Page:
Guest post: Hungry for Hope
Editor’s note: We asked several of our regular Resource Book writers to share their thoughts on this weekend’s release of “The Hunger Games.” This post is by Jeff Bachman at Rock Harbor in Costa Mesa, California
As the sun rises on yet another day where young men and women are going into battle and the odds are stacked against them, we see our hero muster up the strength to be more, to overcome, to defy the naysayers. Sound like a book you’ve read? It is, but it is also a typical day in the life of teenagers. Which is what makes The Hunger Games so ripe for students to read, enjoy, and associate with.
Sixteen year-old, Katniss Everdeen is the main character in this three-part story. She starts as an angry rebel that lost her father. She provides for and adores her sister. She tolerates her mother. Katniss’ sister is chosen at the yearly tradition of taking two tributes (kids 12-18 years of age) from all twelve districts into an arena where they fight to the death. Katniss volunteers as tribute in her sister’s place. What unfolds is a story of survival, rebellion, fighting for what is right no matter the cost, and unconditional love.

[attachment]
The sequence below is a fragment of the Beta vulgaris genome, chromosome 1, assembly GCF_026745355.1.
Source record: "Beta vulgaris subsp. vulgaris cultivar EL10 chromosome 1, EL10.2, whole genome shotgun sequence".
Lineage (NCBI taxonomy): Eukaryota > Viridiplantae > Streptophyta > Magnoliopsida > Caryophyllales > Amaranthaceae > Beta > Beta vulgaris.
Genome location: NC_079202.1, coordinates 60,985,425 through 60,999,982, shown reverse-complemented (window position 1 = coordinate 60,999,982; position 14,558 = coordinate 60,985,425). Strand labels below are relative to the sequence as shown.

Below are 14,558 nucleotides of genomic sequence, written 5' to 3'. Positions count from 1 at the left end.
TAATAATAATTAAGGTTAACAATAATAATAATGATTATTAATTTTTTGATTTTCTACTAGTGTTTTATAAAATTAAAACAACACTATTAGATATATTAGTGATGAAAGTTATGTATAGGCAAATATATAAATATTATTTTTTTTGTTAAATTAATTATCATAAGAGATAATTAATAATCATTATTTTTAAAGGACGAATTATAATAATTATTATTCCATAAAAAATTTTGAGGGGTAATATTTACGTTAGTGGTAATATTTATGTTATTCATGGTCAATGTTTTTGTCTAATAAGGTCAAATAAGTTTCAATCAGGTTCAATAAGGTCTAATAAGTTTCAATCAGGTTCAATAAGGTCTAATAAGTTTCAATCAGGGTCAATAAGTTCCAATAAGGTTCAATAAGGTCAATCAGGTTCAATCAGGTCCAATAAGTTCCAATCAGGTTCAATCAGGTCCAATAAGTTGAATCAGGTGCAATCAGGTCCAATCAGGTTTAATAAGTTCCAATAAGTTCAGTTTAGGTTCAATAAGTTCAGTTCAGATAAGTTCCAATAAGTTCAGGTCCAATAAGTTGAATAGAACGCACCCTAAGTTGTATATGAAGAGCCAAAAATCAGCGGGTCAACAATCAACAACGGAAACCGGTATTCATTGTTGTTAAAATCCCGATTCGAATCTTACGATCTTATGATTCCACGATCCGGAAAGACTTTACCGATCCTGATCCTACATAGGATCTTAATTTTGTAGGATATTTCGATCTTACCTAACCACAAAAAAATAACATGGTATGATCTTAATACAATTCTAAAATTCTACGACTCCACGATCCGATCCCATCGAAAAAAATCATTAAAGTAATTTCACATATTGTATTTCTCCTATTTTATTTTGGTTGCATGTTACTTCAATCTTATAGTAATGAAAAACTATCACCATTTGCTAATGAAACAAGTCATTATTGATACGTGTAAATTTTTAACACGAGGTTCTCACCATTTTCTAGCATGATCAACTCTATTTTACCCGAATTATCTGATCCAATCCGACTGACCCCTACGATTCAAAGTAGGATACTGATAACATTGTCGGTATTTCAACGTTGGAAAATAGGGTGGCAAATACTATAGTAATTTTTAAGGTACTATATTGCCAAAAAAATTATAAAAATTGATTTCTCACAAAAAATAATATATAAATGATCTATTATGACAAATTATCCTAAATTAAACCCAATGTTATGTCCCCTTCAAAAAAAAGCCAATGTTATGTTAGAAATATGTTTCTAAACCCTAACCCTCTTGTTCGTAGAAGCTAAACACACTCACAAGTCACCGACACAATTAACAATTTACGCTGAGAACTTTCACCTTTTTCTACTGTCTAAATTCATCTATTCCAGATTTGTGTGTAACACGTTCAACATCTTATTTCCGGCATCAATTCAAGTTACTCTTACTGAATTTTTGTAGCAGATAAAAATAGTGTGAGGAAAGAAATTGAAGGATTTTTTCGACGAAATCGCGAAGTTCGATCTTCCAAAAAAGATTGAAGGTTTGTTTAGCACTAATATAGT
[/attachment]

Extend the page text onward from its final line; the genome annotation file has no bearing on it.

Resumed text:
In the first section of the book, we are given a beautiful parallel of Christ’s unconditional love when we see Katniss scream at the top of her lungs, “I volunteer! I volunteer as tribute.” Literally stopping her sister’s death sentence. This book not only points back to the redemption of Christ, but also speaks directly to the heartbeat of many teens, who wrestle daily if they can rise to the difficult occasions that life hands them. For a moment, they see someone who can and does.
Ask your students what they love so much about this book. They are looked down upon. Told they can’t. We see a young lady who has been told her whole life that she can’t and yet she does. It is a story of hope to a generation who often can’t find any. Is there a better hope for our students than a fictional teen? Absolutely – and we have the opportunity to make that connection.